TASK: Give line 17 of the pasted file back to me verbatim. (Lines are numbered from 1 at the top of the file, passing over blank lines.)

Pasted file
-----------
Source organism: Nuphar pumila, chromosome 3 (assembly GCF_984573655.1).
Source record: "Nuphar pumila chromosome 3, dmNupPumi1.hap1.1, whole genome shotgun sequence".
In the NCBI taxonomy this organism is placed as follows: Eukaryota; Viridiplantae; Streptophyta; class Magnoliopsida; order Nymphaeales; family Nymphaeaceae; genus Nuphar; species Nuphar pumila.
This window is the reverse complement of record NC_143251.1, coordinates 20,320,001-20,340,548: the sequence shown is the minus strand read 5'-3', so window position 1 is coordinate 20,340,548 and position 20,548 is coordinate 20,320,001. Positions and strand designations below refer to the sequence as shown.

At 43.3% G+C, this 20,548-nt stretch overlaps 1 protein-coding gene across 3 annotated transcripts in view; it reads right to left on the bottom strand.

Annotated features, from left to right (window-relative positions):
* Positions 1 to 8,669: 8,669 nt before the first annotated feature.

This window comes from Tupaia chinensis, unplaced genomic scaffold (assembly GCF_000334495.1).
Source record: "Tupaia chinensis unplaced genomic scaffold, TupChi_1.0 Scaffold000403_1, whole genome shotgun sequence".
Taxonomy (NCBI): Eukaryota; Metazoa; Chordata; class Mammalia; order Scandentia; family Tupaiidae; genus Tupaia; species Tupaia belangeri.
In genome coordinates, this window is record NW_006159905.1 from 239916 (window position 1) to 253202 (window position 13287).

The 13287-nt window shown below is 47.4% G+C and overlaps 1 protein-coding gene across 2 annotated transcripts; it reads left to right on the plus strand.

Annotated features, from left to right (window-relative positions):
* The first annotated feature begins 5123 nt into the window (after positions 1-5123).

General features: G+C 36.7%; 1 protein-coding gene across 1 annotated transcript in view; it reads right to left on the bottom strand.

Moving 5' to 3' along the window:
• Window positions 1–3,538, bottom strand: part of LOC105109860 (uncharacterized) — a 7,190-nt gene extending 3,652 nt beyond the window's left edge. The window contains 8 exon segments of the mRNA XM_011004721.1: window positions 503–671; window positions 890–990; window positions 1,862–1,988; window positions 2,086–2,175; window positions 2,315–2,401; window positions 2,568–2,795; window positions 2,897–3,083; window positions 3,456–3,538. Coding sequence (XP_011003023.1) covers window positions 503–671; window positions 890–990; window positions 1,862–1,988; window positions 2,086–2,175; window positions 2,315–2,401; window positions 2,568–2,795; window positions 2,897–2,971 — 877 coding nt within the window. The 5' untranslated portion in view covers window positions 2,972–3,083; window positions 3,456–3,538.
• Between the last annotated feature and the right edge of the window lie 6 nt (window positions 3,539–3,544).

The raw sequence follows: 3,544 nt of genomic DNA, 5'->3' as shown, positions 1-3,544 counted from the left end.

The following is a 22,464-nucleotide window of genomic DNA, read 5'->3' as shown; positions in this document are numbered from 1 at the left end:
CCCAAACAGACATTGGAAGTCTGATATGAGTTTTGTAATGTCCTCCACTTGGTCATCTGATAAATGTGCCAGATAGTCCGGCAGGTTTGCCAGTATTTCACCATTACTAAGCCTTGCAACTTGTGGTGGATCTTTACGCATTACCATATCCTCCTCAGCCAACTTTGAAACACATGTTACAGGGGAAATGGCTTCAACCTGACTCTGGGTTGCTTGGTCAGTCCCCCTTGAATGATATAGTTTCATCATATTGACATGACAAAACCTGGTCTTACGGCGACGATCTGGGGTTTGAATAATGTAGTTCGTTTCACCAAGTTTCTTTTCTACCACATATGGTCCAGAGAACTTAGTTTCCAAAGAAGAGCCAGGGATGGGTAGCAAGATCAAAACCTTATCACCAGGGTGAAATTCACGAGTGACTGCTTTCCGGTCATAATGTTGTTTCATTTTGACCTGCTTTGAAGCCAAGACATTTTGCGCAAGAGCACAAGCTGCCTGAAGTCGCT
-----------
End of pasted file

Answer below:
• Window positions 1–3,538, bottom strand: part of LOC105109860 (uncharacterized) — a 7,190-nt gene extending 3,652 nt beyond the window's left edge. The window contains 8 exon segments of the mRNA XM_011004721.1: window positions 503–671; window positions 890–990; window positions 1,862–1,988; window positions 2,086–2,175; window positions 2,315–2,401; window positions 2,568–2,795; window positions 2,897–3,083; window positions 3,456–3,538. Coding sequence (XP_011003023.1) covers window positions 503–671; window positions 890–990; window positions 1,862–1,988; window positions 2,086–2,175; window positions 2,315–2,401; window positions 2,568–2,795; window positions 2,897–2,971 — 877 coding nt within the window. The 5' untranslated portion in view covers window positions 2,972–3,083; window positions 3,456–3,538.